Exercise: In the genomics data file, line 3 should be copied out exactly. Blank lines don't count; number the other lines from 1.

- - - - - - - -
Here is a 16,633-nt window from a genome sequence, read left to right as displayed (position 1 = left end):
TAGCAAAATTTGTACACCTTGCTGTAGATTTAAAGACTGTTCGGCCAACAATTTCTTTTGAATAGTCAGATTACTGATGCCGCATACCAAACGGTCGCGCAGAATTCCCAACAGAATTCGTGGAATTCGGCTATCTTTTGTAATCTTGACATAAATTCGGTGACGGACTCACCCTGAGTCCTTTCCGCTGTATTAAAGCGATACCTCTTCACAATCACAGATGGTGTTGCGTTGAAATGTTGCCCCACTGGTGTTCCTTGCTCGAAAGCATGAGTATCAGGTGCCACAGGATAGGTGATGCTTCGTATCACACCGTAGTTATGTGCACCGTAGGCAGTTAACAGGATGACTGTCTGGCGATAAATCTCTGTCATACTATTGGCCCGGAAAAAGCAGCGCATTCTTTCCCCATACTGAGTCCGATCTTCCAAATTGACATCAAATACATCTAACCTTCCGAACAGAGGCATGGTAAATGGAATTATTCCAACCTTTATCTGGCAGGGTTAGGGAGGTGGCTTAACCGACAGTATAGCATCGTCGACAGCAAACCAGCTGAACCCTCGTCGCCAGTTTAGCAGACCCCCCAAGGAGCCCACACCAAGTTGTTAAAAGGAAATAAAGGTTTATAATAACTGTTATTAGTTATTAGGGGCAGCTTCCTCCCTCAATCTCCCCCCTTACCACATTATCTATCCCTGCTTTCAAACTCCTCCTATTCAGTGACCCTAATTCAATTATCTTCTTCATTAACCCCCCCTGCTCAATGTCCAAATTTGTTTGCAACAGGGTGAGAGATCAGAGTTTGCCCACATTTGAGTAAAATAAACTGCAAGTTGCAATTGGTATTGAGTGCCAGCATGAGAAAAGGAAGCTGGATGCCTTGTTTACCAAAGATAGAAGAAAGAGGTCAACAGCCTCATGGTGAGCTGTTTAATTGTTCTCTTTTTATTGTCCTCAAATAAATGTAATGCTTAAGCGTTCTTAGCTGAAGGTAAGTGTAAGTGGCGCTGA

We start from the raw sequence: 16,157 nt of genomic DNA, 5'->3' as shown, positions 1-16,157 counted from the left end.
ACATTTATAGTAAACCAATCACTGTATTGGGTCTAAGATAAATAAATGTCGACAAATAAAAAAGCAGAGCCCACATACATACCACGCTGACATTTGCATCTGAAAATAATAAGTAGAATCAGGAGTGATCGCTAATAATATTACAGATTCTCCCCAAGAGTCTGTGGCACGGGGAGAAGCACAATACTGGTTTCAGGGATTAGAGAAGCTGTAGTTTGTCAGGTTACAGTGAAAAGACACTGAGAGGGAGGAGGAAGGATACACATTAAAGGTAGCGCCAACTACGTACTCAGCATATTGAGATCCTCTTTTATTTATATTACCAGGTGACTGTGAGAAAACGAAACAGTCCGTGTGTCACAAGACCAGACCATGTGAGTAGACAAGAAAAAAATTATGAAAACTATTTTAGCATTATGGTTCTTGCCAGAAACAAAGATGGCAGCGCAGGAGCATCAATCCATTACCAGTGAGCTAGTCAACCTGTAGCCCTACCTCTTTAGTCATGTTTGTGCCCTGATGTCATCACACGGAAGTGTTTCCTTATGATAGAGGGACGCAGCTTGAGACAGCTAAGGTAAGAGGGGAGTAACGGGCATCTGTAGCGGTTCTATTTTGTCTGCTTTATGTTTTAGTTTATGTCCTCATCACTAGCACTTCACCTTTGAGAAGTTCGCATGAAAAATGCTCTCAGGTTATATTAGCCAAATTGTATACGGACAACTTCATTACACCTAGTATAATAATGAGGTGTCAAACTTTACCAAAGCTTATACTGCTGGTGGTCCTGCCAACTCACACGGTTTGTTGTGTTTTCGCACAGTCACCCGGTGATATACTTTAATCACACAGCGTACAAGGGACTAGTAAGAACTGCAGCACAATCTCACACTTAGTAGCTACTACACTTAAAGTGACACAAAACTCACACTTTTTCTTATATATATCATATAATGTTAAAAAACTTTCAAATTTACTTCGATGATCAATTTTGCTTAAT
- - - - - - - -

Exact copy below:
We start from the raw sequence: 16,157 nt of genomic DNA, 5'->3' as shown, positions 1-16,157 counted from the left end.